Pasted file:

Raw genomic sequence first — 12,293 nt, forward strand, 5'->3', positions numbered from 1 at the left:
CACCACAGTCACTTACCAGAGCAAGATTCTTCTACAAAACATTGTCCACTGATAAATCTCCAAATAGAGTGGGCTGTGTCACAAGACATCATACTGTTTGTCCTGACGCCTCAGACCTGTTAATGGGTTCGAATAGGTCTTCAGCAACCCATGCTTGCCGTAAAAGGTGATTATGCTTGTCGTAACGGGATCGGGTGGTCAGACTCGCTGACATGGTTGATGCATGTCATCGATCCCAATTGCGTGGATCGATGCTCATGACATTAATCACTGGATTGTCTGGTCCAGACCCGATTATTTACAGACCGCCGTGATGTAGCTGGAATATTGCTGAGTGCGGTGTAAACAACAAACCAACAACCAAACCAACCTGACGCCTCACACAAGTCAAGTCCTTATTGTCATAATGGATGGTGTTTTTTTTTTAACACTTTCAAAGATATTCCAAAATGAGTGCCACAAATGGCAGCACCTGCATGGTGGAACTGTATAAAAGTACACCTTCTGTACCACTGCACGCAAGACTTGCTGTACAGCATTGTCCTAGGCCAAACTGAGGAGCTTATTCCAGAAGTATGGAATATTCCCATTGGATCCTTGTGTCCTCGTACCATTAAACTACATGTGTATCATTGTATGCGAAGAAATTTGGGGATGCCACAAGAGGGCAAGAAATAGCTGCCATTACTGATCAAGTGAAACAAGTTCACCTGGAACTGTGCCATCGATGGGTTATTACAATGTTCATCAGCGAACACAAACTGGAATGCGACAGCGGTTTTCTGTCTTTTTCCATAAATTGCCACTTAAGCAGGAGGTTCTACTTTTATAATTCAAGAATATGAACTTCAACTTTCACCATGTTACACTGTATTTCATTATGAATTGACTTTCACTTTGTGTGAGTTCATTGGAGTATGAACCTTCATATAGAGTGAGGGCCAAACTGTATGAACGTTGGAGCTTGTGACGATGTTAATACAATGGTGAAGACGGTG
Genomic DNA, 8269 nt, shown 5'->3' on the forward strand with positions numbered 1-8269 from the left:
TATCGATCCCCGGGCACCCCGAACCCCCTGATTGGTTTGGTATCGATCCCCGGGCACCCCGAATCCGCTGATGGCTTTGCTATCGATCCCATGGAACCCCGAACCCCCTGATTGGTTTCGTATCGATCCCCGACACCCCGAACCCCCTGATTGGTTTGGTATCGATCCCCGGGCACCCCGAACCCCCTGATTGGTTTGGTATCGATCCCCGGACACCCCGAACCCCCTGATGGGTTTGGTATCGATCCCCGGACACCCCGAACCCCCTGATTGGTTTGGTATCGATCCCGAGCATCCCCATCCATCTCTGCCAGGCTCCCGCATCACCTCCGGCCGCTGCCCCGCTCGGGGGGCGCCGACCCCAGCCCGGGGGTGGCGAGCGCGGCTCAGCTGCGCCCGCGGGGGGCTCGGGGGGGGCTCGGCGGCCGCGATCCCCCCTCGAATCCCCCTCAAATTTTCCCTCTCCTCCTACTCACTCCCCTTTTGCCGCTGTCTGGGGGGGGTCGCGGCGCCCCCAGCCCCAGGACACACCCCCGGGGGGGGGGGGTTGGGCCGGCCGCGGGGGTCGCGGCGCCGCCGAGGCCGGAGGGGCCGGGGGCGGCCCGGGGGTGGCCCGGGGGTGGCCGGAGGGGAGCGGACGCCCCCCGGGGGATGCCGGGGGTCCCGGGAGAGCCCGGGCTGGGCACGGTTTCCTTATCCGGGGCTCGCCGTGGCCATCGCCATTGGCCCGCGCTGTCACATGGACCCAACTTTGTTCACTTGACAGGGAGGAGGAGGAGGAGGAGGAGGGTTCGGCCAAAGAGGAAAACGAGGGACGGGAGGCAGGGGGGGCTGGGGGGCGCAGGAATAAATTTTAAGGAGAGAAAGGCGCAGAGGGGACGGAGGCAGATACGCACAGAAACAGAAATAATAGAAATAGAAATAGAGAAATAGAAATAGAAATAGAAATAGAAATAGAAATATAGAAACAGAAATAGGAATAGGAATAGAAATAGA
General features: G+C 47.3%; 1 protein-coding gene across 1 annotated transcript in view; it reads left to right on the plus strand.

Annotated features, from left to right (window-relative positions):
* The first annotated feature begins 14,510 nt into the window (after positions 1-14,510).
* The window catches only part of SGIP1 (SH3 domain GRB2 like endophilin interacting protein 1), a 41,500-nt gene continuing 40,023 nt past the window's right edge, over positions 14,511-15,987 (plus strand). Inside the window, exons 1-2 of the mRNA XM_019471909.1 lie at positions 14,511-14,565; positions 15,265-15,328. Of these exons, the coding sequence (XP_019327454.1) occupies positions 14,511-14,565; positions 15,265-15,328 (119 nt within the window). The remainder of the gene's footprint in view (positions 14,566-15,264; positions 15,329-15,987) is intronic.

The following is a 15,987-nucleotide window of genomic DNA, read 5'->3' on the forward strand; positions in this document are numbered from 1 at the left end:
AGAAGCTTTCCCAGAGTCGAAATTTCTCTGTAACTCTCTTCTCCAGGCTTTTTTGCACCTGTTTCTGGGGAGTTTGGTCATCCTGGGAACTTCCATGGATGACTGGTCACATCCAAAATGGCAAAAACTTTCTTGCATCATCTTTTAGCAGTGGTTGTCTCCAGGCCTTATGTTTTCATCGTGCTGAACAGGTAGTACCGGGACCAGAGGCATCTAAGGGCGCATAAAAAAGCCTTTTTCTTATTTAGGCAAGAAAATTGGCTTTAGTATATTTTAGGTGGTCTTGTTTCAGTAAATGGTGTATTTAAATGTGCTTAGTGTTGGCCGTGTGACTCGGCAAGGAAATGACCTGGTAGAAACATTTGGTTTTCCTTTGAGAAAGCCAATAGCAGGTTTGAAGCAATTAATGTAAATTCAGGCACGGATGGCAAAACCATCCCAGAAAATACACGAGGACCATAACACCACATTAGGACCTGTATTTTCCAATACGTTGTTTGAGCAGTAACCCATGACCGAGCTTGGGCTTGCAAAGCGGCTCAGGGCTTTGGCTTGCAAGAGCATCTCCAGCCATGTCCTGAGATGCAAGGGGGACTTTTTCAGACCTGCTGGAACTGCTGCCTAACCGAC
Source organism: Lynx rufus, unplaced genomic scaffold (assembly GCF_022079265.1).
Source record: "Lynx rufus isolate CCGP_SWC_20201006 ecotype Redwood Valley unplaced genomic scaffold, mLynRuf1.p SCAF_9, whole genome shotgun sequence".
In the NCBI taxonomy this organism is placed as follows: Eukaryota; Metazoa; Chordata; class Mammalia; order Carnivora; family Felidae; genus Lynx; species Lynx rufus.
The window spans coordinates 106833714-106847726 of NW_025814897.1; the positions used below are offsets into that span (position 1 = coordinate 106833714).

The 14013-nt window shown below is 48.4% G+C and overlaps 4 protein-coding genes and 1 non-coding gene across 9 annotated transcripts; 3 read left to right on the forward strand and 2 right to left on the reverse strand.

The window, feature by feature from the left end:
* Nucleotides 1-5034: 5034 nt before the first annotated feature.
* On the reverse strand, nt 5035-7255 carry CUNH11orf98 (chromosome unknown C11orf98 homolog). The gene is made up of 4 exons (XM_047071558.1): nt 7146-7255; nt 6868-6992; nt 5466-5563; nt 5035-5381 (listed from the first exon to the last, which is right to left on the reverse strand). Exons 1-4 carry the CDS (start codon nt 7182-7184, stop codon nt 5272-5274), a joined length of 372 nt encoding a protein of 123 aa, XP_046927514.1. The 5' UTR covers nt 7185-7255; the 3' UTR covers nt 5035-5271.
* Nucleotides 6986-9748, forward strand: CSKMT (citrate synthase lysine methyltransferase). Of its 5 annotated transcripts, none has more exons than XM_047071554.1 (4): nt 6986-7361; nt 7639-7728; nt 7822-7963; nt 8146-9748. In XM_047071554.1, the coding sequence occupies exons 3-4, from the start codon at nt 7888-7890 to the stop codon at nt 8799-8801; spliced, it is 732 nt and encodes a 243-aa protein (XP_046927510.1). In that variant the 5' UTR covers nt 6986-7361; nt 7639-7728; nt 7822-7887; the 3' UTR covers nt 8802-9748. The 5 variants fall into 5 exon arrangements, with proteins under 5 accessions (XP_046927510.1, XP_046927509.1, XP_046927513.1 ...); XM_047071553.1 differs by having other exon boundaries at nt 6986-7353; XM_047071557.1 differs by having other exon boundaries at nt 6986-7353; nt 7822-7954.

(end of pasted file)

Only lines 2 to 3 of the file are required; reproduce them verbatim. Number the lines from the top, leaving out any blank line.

CACCACAGTCACTTACCAGAGCAAGATTCTTCTACAAAACATTGTCCACTGATAAATCTCCAAATAGAGTGGGCTGTGTCACAAGACATCATACTGTTTGTCCTGACGCCTCAGACCTGTTAATGGGTTCGAATAGGTCTTCAGCAACCCATGCTTGCCGTAAAAGGTGATTATGCTTGTCGTAACGGGATCGGGTGGTCAGACTCGCTGACATGGTTGATGCATGTCATCGATCCCAATTGCGTGGATCGATGCTCATGACATTAATCACTGGATTGTCTGGTCCAGACCCGATTATTTACAGACCGCCGTGATGTAGCTGGAATATTGCTGAGTGCGGTGTAAACAACAAACCAACAACCAAACCAACCTGACGCCTCACACAAGTCAAGTCCTTATTGTCATAATGGATGGTGTTTTTTTTTTAACACTTTCAAAGATATTCCAAAATGAGTGCCACAAATGGCAGCACCTGCATGGTGGAACTGTATAAAAGTACACCTTCTGTACCACTGCACGCAAGACTTGCTGTACAGCATTGTCCTAGGCCAAACTGAGGAGCTTATTCCAGAAGTATGGAATATTCCCATTGGATCCTTGTGTCCTCGTACCATTAAACTACATGTGTATCATTGTATGCGAAGAAATTTGGGGATGCCACAAGAGGGCAAGAAATAGCTGCCATTACTGATCAAGTGAAACAAGTTCACCTGGAACTGTGCCATCGATGGGTTATTACAATGTTCATCAGCGAACACAAACTGGAATGCGACAGCGGTTTTCTGTCTTTTTCCATAAATTGCCACTTAAGCAGGAGGTTCTACTTTTATAATTCAAGAATATGAACTTCAACTTTCACCATGTTACACTGTATTTCATTATGAATTGACTTTCACTTTGTGTGAGTTCATTGGAGTATGAACCTTCATATAGAGTGAGGGCCAAACTGTATGAACGTTGGAGCTTGTGACGATGTTAATACAATGGTGAAGACGGTG
Genomic DNA, 8269 nt, shown 5'->3' on the forward strand with positions numbered 1-8269 from the left: